“Follow your bliss.”
It’s a piece of advice liberally used but very difficult to personally figure out. What does it really mean? What is “your bliss?” How does the term truly apply to you?
The first time I gave any real thought to that statement was about 4 years ago when I came across it in Anderson Cooper’s autobiography, “Dispatches From The Edge”. Now it wasn’t the first time I heard/read “follow your bliss.” But it was perhaps the first time I had enough life experience and wisdom (just barely) to begin to understand what such a statement could/should mean to me.
“Do what makes you happy.” I believe that was the way I originally oriented my life compass in my early 20′s. It was about a year after I graduated from college. I was very unhappy with my current life path and surprised that after diligently sticking to a success script of hard work, dedication, study, and achievement, that my current state of affairs was riddled with such glum and my outlook on my future seemed so uninspired. What was born from this “early 20′s crisis” was a massive gear shift and a reorientation of my life and career. I abandoned everything that I knew and understood to pursue something I knew nothing about but found myself interested in. I decided to try my hand in the acting profession. At that time, I didn’t know if I was truly following my bliss or just reacting to the fact that I was bored and looking for something new to do. Still to this day, I don’t know if it was the “right” decision. It was just a decision…
I liken the search for one’s bliss/happiness in life to a three dimensional, 360 degree shooting gallery. You’re plopped into the middle of this space blindfolded with bow in hand, and somewhere, out there, is a tiny, tiny floating target which represents your bliss, your happiness. No one tells you where it is and you have no idea where it may be. You just have to aim your bow out there and fire your arrow of hope into the arena of life’s paths, journeys, possibilities, and options. You hit something. What is it? Luckily for you, your arrow has a string attached to your self. So your reel it in and hold it in your grasp. You touch it, smell it, taste it, and perhaps peek at it from the crack of your blindfold. All this takes time. Do you like it? Does it feel right? No? Do a 180 and shoot again. Yes? OK, you’re in the ballpark. It’s time to fire another arrow into the unknown. But this time, aim just a little to the left or right or up or down from the original target. Again, you hit some thing. Reel it in. Inspect it. Hotter or colder? Adjust. Repeat actions until it suits your taste. This process can take years. Maybe even a lifetime. Some people seem to hit it on their first shot. But for most (and I’m in this boat), it’s a long process of trial and error. Searching for your bliss through deduction. By trying all sorts of stuff you don’t like, perhaps you’ll be lucky enough to stumble upon the things that you do.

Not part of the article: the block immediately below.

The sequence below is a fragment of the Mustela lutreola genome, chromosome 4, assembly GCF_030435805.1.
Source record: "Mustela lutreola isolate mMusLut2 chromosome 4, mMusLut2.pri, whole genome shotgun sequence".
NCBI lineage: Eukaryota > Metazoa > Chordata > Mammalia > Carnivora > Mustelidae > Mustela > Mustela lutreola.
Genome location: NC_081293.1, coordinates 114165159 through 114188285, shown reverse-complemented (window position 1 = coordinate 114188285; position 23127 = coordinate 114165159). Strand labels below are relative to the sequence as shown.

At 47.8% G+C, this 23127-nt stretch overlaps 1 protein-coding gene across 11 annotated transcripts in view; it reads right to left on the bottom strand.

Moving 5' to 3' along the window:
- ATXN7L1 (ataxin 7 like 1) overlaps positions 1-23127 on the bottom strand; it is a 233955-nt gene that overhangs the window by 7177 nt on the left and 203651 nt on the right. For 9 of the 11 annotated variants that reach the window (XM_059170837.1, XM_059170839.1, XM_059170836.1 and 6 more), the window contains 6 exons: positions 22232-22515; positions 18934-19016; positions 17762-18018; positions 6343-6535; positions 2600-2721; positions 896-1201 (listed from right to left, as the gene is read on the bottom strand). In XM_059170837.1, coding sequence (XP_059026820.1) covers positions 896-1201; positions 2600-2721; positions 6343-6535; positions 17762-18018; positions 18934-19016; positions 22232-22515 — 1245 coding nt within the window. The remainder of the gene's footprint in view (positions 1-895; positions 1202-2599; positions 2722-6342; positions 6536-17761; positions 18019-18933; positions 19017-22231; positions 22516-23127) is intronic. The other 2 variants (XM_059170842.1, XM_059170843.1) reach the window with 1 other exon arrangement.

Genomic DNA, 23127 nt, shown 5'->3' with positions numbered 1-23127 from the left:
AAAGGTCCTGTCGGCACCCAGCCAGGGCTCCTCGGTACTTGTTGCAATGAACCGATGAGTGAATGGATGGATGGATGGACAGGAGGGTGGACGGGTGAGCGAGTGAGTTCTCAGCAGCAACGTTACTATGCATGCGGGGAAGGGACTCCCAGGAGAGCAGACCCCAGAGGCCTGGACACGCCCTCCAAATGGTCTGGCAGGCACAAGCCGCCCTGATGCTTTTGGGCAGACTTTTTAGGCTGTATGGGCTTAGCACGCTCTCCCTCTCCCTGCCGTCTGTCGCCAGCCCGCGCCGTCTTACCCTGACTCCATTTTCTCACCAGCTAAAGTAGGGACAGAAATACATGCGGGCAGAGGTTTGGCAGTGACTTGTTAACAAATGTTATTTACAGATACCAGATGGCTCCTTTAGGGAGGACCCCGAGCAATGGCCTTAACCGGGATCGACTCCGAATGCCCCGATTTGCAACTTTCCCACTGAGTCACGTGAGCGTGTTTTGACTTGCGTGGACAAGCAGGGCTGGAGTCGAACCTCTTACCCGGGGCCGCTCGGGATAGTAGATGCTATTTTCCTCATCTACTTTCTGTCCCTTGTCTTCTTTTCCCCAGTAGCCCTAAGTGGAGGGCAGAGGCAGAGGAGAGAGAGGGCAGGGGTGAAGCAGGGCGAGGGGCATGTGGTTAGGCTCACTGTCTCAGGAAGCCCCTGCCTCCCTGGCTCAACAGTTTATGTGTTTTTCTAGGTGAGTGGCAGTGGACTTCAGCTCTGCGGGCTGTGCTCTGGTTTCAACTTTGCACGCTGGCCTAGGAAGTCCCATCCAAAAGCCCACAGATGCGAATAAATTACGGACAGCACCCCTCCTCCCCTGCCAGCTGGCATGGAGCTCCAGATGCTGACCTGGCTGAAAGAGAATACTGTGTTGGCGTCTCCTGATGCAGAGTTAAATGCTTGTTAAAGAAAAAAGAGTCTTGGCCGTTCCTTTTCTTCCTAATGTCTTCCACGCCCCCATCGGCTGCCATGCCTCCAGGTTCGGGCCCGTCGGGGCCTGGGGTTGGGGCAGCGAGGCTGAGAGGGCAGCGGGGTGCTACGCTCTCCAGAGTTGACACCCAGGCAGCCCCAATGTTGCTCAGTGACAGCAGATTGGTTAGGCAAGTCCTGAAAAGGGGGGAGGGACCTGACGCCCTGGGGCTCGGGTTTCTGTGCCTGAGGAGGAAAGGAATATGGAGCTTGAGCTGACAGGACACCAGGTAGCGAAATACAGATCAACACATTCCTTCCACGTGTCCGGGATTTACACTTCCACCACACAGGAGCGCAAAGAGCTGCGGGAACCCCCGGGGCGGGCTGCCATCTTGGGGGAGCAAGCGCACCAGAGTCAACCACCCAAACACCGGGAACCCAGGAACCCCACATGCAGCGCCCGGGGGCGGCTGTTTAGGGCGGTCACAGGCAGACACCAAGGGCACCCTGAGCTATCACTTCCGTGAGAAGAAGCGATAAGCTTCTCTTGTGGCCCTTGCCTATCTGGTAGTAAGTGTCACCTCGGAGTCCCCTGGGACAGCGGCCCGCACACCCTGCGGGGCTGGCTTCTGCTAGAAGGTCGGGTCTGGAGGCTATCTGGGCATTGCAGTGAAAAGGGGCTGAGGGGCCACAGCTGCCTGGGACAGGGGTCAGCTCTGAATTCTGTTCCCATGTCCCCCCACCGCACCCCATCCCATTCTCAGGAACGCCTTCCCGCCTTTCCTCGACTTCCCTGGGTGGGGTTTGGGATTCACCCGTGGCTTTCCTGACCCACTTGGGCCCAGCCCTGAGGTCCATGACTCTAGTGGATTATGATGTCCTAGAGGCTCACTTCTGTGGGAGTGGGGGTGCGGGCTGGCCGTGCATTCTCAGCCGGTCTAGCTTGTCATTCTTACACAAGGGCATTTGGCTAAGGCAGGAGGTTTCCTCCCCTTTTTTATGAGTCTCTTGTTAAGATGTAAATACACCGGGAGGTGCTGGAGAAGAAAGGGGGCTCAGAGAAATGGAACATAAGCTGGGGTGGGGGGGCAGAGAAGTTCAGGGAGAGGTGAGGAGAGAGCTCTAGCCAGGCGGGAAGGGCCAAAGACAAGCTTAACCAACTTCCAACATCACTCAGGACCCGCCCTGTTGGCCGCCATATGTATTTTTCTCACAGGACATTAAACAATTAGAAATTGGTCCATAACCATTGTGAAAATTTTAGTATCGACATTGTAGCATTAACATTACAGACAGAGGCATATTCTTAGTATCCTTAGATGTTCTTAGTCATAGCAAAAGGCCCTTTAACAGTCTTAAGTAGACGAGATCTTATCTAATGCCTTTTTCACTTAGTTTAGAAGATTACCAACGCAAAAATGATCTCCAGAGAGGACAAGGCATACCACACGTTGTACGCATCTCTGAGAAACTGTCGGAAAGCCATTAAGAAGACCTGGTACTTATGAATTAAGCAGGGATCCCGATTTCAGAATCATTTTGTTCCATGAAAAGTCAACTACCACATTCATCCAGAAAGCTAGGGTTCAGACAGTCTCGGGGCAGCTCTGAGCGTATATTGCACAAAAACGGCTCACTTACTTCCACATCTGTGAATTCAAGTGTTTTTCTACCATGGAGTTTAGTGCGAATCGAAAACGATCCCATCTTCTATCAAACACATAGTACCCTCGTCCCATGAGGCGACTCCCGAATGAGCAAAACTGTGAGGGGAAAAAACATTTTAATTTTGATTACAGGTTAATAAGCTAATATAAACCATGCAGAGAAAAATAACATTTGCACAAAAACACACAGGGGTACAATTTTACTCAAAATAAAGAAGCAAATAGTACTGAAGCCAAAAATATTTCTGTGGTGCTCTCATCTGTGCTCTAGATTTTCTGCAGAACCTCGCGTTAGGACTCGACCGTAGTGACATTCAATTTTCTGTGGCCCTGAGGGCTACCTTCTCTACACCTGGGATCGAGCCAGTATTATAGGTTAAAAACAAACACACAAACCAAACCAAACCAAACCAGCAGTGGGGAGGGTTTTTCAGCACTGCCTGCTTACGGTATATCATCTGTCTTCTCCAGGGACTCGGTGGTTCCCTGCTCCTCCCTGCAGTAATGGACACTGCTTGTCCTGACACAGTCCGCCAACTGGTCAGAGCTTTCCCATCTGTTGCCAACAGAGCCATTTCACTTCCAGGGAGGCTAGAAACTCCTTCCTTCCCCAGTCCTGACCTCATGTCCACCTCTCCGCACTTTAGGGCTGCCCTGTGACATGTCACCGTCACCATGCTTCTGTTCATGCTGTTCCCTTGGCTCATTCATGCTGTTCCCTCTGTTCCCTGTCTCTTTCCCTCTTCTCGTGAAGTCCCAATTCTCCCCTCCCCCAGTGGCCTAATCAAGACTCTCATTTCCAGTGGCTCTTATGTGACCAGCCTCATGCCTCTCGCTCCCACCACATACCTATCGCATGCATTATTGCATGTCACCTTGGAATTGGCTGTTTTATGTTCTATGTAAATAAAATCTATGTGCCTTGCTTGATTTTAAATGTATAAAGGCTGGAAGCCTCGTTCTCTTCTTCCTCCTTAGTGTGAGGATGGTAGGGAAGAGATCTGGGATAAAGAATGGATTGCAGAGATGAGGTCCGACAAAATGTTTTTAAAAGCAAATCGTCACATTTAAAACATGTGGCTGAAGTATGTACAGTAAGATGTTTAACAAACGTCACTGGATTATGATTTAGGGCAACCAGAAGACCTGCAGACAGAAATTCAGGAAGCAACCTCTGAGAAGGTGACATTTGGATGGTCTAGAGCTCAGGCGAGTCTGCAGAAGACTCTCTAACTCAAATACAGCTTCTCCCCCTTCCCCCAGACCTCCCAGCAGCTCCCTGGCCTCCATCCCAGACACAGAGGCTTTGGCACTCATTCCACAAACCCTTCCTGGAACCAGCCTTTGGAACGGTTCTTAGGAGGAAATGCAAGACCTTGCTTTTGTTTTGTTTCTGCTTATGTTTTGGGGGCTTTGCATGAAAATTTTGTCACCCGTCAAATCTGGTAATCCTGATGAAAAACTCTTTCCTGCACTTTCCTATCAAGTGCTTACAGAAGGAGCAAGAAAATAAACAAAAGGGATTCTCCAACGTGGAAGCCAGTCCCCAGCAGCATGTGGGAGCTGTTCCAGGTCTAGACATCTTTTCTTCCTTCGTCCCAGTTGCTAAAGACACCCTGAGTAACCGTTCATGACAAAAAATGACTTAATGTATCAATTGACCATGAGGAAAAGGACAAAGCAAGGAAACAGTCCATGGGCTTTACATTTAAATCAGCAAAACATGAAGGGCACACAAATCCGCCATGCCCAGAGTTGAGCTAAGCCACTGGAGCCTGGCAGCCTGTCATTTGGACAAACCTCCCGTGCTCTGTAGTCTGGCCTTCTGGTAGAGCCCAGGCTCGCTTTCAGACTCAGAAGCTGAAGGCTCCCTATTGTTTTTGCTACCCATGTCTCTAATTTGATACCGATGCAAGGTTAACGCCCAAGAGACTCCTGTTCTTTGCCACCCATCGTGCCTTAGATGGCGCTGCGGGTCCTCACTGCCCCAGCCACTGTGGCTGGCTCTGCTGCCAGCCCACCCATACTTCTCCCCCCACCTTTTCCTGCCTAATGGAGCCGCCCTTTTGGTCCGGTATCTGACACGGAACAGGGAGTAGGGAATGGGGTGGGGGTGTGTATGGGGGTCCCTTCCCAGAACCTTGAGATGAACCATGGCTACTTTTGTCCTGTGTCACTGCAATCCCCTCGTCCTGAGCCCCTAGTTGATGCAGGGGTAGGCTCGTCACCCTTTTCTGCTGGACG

But here’s the tricky thing. That tiny, tiny target you’re firing at blindfolded? It moves. Perhaps imperceptibly at first. But as you get older and as time passes, your definition of bliss/happiness changes. Sometimes just a little. Sometimes a lot. What was wrong for you yesterday could become a great fit today (and vice versa). When you finally think you’ve got it right, after a long period of firing into a more specific space, that same space may become way off. Why? Your target moved. Or, more precisely, you’ve changed. And with that, so do your desires, dreams, and expectations.